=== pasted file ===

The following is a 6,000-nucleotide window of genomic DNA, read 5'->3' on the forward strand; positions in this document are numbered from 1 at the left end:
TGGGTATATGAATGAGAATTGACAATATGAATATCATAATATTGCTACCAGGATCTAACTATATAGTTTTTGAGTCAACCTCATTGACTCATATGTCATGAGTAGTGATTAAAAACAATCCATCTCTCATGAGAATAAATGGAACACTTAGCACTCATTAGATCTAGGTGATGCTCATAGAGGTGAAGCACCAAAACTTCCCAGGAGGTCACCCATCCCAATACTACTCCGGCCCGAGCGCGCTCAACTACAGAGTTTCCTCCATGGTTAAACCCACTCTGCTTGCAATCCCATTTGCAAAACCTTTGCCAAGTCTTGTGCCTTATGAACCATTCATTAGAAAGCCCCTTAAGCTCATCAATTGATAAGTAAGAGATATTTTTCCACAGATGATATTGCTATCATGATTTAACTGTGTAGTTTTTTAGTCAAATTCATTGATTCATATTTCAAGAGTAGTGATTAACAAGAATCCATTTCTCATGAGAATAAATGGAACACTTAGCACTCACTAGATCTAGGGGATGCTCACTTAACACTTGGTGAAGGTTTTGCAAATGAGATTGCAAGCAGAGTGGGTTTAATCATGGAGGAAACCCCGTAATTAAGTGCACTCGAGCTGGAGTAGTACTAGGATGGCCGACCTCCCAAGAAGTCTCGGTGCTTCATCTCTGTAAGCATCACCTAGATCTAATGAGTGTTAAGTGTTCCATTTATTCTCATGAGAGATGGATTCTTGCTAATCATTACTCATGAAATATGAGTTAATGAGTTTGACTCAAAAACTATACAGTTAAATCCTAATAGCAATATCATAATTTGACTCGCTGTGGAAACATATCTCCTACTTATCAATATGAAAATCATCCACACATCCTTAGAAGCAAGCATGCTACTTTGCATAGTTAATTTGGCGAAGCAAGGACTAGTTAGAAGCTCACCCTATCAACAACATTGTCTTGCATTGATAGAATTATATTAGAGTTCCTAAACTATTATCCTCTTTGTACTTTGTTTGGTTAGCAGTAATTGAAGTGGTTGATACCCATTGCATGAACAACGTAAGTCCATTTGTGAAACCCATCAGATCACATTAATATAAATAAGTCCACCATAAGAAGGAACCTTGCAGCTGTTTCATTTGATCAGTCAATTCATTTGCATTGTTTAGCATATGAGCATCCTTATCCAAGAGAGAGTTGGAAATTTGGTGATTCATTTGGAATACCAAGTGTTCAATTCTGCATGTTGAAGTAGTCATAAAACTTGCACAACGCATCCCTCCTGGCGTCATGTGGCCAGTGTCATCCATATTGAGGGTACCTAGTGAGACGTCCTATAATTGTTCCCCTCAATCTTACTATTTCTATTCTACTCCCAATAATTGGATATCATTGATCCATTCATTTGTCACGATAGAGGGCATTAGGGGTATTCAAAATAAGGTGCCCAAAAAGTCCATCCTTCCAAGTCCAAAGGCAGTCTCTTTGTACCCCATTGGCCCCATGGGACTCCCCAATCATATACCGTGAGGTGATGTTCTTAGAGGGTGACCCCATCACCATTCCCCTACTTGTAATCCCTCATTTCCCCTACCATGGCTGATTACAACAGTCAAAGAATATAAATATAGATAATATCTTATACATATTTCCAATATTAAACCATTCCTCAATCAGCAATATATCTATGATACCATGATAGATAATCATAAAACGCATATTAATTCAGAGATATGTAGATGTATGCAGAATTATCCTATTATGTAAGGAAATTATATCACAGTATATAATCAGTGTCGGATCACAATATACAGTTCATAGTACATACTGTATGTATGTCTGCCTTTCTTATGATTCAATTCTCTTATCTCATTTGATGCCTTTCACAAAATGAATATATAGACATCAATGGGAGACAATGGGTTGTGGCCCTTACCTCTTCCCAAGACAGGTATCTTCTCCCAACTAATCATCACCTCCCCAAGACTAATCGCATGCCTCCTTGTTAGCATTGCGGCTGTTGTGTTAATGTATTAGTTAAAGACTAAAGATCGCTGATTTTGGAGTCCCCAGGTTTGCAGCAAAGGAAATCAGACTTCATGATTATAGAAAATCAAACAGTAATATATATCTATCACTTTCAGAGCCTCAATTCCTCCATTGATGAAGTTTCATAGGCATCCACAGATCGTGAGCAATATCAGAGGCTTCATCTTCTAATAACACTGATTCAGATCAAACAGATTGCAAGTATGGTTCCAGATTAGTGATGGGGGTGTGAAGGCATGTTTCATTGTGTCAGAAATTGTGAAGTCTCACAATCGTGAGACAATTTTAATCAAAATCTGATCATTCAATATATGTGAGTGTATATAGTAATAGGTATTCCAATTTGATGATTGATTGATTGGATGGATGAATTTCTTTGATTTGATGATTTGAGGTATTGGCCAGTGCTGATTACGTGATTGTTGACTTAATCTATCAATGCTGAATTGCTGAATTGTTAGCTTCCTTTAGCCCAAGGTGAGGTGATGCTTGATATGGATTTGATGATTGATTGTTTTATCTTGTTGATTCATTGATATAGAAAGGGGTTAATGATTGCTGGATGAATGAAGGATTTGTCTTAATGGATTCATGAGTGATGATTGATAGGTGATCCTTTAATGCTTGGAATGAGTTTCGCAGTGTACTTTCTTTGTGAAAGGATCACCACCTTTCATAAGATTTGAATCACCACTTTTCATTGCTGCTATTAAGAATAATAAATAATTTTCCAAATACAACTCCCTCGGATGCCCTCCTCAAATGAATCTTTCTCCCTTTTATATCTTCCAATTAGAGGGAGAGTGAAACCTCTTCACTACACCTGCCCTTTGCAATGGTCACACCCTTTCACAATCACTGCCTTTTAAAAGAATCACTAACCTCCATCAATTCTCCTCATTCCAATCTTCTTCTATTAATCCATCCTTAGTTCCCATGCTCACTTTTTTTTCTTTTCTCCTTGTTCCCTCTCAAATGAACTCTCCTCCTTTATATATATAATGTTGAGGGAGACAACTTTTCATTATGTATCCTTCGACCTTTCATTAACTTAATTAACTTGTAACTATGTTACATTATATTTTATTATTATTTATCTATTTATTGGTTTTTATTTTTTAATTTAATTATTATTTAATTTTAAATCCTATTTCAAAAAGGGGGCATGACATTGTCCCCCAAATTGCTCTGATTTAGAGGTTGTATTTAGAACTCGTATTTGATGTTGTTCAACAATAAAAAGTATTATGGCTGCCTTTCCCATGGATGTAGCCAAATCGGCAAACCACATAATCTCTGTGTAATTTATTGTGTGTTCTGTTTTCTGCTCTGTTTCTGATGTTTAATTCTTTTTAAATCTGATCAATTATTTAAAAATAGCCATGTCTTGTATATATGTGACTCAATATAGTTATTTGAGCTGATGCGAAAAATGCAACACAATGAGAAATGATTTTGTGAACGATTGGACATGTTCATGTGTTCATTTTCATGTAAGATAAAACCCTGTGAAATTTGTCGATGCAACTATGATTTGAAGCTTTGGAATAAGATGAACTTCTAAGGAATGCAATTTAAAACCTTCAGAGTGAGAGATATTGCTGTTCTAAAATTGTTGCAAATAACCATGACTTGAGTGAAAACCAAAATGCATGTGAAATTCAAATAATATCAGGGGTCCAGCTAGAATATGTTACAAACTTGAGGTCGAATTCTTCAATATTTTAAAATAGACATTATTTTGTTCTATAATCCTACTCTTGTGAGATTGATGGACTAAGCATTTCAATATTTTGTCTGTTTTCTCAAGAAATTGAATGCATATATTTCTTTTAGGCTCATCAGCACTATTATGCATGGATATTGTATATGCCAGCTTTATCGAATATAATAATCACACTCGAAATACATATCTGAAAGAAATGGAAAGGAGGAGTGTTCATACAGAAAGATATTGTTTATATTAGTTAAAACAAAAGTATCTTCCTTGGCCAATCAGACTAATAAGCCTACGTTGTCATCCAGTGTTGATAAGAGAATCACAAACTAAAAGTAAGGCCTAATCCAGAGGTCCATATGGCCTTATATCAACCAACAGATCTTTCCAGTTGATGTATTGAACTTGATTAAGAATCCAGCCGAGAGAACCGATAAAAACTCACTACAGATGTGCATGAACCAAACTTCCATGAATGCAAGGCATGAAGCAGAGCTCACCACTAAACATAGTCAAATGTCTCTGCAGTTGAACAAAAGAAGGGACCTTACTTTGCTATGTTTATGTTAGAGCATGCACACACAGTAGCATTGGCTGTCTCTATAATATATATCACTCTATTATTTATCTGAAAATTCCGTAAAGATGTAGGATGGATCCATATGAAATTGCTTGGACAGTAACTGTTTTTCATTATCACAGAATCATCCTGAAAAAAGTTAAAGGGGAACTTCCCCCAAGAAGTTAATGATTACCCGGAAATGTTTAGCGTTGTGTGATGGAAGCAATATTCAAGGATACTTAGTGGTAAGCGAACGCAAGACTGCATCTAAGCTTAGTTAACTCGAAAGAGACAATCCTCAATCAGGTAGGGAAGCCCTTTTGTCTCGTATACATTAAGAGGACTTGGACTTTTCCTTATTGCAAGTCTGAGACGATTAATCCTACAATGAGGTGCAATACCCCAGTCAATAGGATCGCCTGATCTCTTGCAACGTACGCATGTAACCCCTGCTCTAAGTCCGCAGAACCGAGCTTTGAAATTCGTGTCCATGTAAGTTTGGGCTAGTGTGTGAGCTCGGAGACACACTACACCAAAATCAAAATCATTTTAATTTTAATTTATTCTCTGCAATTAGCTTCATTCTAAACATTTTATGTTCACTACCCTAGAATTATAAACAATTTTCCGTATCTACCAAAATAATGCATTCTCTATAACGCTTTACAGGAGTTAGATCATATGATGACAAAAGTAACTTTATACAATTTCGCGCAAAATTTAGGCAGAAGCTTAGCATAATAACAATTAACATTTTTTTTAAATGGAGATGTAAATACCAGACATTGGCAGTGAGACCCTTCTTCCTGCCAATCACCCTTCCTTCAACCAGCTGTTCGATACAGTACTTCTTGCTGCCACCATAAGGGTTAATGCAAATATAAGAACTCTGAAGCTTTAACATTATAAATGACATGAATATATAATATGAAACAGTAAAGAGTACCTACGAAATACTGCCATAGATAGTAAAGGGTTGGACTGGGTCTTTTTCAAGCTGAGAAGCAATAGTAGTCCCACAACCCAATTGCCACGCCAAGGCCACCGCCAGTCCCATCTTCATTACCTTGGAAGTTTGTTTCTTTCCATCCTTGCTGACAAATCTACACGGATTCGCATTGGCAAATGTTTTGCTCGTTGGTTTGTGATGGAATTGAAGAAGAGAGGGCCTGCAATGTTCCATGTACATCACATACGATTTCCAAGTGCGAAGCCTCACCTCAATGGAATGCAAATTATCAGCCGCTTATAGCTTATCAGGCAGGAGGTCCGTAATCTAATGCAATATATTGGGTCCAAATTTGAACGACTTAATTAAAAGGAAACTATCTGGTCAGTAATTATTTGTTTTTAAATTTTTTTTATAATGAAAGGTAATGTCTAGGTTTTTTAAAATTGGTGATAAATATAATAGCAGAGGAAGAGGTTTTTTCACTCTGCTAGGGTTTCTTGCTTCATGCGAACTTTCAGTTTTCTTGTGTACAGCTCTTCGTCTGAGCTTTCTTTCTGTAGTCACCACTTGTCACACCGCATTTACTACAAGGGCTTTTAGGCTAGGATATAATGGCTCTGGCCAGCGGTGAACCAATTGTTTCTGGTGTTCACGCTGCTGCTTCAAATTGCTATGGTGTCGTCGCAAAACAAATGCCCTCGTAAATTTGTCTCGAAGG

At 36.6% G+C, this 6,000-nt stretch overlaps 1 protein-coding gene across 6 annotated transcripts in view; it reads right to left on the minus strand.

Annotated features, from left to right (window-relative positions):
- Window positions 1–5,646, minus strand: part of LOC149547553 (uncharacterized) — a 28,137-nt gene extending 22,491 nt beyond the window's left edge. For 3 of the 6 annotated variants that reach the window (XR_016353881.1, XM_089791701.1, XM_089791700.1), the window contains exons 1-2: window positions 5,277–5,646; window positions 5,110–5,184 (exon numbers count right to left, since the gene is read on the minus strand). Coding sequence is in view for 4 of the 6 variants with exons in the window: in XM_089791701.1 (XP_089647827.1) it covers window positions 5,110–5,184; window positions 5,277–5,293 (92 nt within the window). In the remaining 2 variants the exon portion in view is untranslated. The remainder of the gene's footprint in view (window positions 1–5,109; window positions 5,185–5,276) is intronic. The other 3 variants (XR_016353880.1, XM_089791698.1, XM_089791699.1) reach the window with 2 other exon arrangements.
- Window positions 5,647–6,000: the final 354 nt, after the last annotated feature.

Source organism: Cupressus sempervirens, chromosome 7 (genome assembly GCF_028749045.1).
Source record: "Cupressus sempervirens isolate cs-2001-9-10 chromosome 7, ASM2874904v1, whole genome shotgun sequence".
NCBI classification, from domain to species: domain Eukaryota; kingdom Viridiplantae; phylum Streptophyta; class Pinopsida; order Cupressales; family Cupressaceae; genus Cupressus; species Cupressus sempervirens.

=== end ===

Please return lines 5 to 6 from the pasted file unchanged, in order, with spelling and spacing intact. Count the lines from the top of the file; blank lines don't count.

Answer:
- Window positions 1–5,646, minus strand: part of LOC149547553 (uncharacterized) — a 28,137-nt gene extending 22,491 nt beyond the window's left edge. For 3 of the 6 annotated variants that reach the window (XR_016353881.1, XM_089791701.1, XM_089791700.1), the window contains exons 1-2: window positions 5,277–5,646; window positions 5,110–5,184 (exon numbers count right to left, since the gene is read on the minus strand). Coding sequence is in view for 4 of the 6 variants with exons in the window: in XM_089791701.1 (XP_089647827.1) it covers window positions 5,110–5,184; window positions 5,277–5,293 (92 nt within the window). In the remaining 2 variants the exon portion in view is untranslated. The remainder of the gene's footprint in view (window positions 1–5,109; window positions 5,185–5,276) is intronic. The other 3 variants (XR_016353880.1, XM_089791698.1, XM_089791699.1) reach the window with 2 other exon arrangements.
- Window positions 5,647–6,000: the final 354 nt, after the last annotated feature.